By: Amy Lessa and Nicole Stenoish, Attorneys At Law, Fisher Phillips
Marijuana legalization is on the rise and quickly expanding to all corners of the United States. Nearly 2/3 of the states have legalized marijuana for either recreational or medicinal use. Currently, 11 states and the District of Columbia allow recreational marijuana, and an additional 22 states allow medical marijuana. These numbers are expected to grow over the next few years as the societal and political perspectives on cannabis continue to shift in favor of legalization.
Despite this shift, marijuana still remains an illegal Schedule I drug under the federal Controlled Substances Act – in direct contrast with legalized marijuana at the state level. Although federal law is superior to state law, businesses must comply with both – even if federal and state laws conflict with one another. The chronic dispute between state and federal marijuana laws has left many employers confused about how to handle marijuana use in the workplace. We’re here to clear the smoke.
Legalized Marijuana – What Can-a-Business Do?
Marijuana laws are constantly evolving and continue to be challenged in courts across the country. This makes it difficult to keep up with the requirements and limitations of legalized marijuana under both state and federal law.
Many employers are now questioning whether their workplace marijuana policies and practices should be revised. Before deciding what policy is best for your company, it is important to understand the law in your state. A company’s policies should also reflect the specific needs and challenges of the business and workforce. For example, many craft brewery owners report they can no longer test for cannabis because most of their applicants cannot pass the drug test at the pre-employment stage. That could leave a brewery without a workforce. As a result, Company’s should decide whether it makes sense to continue testing for cannabis in their pre-employment drug screens. Other issues relevant to this determination are whether your employees operate heavy machinery or work in safety sensitive positions, and are you having difficulty recruiting qualified candidates for your company?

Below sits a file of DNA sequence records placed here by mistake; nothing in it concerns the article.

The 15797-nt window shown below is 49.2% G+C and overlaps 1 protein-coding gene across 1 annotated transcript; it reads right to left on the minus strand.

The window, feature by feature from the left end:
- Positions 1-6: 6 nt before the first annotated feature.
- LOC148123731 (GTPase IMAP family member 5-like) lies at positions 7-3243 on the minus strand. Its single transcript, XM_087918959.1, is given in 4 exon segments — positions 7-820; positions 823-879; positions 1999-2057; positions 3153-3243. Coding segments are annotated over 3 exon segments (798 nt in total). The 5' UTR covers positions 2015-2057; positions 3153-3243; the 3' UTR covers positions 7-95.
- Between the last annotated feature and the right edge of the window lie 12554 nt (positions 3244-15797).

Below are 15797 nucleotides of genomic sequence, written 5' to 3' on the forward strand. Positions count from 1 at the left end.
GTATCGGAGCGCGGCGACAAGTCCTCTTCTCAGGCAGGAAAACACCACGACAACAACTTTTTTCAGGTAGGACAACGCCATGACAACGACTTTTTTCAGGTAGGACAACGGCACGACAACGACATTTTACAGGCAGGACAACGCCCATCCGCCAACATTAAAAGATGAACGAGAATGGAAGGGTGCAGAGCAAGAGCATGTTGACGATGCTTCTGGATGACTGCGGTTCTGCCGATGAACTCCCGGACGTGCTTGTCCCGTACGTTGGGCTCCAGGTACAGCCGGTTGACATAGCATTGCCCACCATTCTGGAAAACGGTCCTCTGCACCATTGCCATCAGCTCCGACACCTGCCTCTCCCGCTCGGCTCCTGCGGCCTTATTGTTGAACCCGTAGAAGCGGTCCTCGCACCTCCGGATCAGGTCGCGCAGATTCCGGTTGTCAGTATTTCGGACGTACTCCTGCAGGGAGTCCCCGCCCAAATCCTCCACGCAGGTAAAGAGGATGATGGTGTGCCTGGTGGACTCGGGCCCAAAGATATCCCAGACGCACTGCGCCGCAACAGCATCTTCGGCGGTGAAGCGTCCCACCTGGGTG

There are several key issues the keep in mind when determining the best marijuana policies and practices for your workforce:
- Maintain a Drug-Free Workplace
Employers are entitled to maintain specific policies related to marijuana use in the workplace, including drug-free workplace and zero-tolerance policies. Because marijuana remains illegal under federal law, employers can strictly prohibit marijuana at work. Employees can be disciplined, and even terminated, for coming to work under the influence, possessing marijuana on company premises, or using marijuana while at work – even in states where marijuana is legal. In most states, companies also have the right to test employees for drug use, and can discipline or terminate employees for violation of the drug-free workplace policy. Before implementing a zero-tolerance policy, make sure your state does not specifically protect medical marijuana users or prevent employers from disciplining workers for legal off-duty conduct. Otherwise, drug-free workplace policies are essential to help protect your business and manage employees in the wake of legalized marijuana.
- Review Drug Testing Policies